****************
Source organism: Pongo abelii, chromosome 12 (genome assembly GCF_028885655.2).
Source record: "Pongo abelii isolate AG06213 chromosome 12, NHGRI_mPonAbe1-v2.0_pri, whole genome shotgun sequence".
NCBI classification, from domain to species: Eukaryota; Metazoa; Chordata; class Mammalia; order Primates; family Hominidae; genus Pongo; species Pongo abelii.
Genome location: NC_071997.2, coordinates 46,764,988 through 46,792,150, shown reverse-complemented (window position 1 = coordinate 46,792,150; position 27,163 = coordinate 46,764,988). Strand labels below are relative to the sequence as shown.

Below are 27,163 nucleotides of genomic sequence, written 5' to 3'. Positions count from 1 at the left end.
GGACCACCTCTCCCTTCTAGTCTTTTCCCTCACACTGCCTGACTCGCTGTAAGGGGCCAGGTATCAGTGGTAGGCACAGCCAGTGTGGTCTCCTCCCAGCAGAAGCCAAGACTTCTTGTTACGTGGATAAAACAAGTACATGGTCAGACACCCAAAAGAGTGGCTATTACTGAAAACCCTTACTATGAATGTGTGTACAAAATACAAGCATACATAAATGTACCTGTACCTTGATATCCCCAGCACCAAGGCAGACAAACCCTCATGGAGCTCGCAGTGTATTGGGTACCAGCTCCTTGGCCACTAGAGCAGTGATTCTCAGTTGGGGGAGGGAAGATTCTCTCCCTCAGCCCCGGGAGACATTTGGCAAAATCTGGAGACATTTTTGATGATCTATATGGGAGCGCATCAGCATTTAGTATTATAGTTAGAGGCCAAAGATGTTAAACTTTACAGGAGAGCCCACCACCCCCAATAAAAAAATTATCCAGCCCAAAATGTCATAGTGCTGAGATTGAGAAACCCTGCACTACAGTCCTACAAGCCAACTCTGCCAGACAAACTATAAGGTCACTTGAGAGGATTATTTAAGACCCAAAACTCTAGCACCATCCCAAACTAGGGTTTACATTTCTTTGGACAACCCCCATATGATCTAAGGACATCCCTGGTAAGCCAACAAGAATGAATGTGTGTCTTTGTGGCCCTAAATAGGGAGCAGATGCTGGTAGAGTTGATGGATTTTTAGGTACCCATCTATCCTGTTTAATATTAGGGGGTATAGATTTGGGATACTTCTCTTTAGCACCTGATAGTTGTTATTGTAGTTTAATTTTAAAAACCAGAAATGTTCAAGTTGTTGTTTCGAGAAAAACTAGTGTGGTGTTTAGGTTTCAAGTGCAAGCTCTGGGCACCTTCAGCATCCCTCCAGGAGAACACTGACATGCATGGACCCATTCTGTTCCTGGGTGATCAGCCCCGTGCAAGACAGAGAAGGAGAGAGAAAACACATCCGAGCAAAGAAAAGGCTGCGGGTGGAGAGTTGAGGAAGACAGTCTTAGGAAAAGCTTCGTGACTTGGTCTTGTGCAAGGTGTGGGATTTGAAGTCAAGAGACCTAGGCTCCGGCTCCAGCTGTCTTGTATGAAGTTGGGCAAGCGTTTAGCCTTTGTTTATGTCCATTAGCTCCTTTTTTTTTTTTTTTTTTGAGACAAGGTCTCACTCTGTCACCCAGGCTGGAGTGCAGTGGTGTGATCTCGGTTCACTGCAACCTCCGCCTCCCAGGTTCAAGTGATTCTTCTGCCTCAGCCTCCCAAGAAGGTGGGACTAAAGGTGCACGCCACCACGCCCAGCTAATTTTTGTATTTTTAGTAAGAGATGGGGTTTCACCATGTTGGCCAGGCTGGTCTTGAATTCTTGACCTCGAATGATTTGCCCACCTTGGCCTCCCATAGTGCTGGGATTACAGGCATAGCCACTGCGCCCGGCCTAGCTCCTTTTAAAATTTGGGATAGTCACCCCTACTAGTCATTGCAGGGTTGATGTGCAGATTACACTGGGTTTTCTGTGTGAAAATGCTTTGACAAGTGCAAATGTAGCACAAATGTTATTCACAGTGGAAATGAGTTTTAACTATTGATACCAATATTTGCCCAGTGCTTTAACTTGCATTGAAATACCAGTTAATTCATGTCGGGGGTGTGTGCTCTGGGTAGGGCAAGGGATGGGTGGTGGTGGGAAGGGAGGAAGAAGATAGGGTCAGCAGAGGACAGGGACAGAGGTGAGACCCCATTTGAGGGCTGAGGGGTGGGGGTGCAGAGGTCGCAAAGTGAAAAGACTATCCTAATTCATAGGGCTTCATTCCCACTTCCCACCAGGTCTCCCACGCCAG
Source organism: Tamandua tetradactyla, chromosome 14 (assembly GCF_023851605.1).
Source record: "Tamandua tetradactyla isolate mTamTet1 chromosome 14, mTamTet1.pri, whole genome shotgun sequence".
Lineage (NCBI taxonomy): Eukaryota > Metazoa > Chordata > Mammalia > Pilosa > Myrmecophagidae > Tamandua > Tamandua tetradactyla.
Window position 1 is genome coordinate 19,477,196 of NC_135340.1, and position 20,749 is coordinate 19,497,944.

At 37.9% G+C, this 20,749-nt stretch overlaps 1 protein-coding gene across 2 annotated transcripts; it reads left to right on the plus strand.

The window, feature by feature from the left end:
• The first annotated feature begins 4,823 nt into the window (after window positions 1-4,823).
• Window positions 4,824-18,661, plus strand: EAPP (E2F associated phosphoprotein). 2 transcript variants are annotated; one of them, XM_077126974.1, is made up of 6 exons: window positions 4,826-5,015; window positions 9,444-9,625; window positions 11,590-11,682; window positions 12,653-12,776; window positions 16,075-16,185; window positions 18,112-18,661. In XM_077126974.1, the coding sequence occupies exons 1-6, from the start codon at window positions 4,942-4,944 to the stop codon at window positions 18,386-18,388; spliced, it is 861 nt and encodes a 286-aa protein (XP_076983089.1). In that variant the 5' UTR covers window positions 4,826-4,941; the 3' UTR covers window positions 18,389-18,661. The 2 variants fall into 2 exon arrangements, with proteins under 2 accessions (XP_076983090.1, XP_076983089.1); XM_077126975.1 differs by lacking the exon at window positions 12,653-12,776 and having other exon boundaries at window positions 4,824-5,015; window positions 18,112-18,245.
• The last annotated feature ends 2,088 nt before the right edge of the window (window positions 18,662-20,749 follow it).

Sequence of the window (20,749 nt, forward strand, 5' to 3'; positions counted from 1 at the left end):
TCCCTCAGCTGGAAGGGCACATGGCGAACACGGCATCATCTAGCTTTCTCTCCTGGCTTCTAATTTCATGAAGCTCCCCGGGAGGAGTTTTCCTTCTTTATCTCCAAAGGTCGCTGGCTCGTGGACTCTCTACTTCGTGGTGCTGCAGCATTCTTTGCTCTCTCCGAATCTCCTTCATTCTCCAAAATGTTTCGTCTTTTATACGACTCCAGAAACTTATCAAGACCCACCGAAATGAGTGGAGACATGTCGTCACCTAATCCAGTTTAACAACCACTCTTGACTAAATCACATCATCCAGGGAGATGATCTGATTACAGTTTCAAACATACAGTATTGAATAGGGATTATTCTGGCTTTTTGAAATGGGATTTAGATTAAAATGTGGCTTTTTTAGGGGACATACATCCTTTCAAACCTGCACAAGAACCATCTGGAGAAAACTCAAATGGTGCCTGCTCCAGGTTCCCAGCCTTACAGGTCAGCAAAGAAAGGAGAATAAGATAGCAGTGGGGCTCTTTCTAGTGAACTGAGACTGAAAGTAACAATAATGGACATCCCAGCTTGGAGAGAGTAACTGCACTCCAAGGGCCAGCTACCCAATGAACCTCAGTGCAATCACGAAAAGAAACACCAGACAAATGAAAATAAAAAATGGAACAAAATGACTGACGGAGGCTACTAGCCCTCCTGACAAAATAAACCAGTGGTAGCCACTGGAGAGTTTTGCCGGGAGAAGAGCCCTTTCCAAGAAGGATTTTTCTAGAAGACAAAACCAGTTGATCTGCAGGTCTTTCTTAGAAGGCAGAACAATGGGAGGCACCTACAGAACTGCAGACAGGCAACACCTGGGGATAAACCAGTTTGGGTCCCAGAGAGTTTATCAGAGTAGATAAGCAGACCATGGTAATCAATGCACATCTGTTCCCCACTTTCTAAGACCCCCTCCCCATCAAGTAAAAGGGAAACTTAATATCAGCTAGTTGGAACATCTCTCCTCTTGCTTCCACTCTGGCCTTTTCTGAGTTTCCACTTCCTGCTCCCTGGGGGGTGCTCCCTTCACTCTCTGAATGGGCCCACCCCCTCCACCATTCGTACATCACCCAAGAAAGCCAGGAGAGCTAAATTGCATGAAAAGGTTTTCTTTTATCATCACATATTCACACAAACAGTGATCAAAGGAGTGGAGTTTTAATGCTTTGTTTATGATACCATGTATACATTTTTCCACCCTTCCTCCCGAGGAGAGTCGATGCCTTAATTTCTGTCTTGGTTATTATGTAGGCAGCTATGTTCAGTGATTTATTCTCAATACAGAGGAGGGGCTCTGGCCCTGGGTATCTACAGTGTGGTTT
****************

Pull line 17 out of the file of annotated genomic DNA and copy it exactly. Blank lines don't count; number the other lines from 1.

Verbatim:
TCCCTCAGCTGGAAGGGCACATGGCGAACACGGCATCATCTAGCTTTCTCTCCTGGCTTCTAATTTCATGAAGCTCCCCGGGAGGAGTTTTCCTTCTTTATCTCCAAAGGTCGCTGGCTCGTGGACTCTCTACTTCGTGGTGCTGCAGCATTCTTTGCTCTCTCCGAATCTCCTTCATTCTCCAAAATGTTTCGTCTTTTATACGACTCCAGAAACTTATCAAGACCCACCGAAATGAGTGGAGACATGTCGTCACCTAATCCAGTTTAACAACCACTCTTGACTAAATCACATCATCCAGGGAGATGATCTGATTACAGTTTCAAACATACAGTATTGAATAGGGATTATTCTGGCTTTTTGAAATGGGATTTAGATTAAAATGTGGCTTTTTTAGGGGACATACATCCTTTCAAACCTGCACAAGAACCATCTGGAGAAAACTCAAATGGTGCCTGCTCCAGGTTCCCAGCCTTACAGGTCAGCAAAGAAAGGAGAATAAGATAGCAGTGGGGCTCTTTCTAGTGAACTGAGACTGAAAGTAACAATAATGGACATCCCAGCTTGGAGAGAGTAACTGCACTCCAAGGGCCAGCTACCCAATGAACCTCAGTGCAATCACGAAAAGAAACACCAGACAAATGAAAATAAAAAATGGAACAAAATGACTGACGGAGGCTACTAGCCCTCCTGACAAAATAAACCAGTGGTAGCCACTGGAGAGTTTTGCCGGGAGAAGAGCCCTTTCCAAGAAGGATTTTTCTAGAAGACAAAACCAGTTGATCTGCAGGTCTTTCTTAGAAGGCAGAACAATGGGAGGCACCTACAGAACTGCAGACAGGCAACACCTGGGGATAAACCAGTTTGGGTCCCAGAGAGTTTATCAGAGTAGATAAGCAGACCATGGTAATCAATGCACATCTGTTCCCCACTTTCTAAGACCCCCTCCCCATCAAGTAAAAGGGAAACTTAATATCAGCTAGTTGGAACATCTCTCCTCTTGCTTCCACTCTGGCCTTTTCTGAGTTTCCACTTCCTGCTCCCTGGGGGGTGCTCCCTTCACTCTCTGAATGGGCCCACCCCCTCCACCATTCGTACATCACCCAAGAAAGCCAGGAGAGCTAAATTGCATGAAAAGGTTTTCTTTTATCATCACATATTCACACAAACAGTGATCAAAGGAGTGGAGTTTTAATGCTTTGTTTATGATACCATGTATACATTTTTCCACCCTTCCTCCCGAGGAGAGTCGATGCCTTAATTTCTGTCTTGGTTATTATGTAGGCAGCTATGTTCAGTGATTTATTCTCAATACAGAGGAGGGGCTCTGGCCCTGGGTATCTACAGTGTGGTTT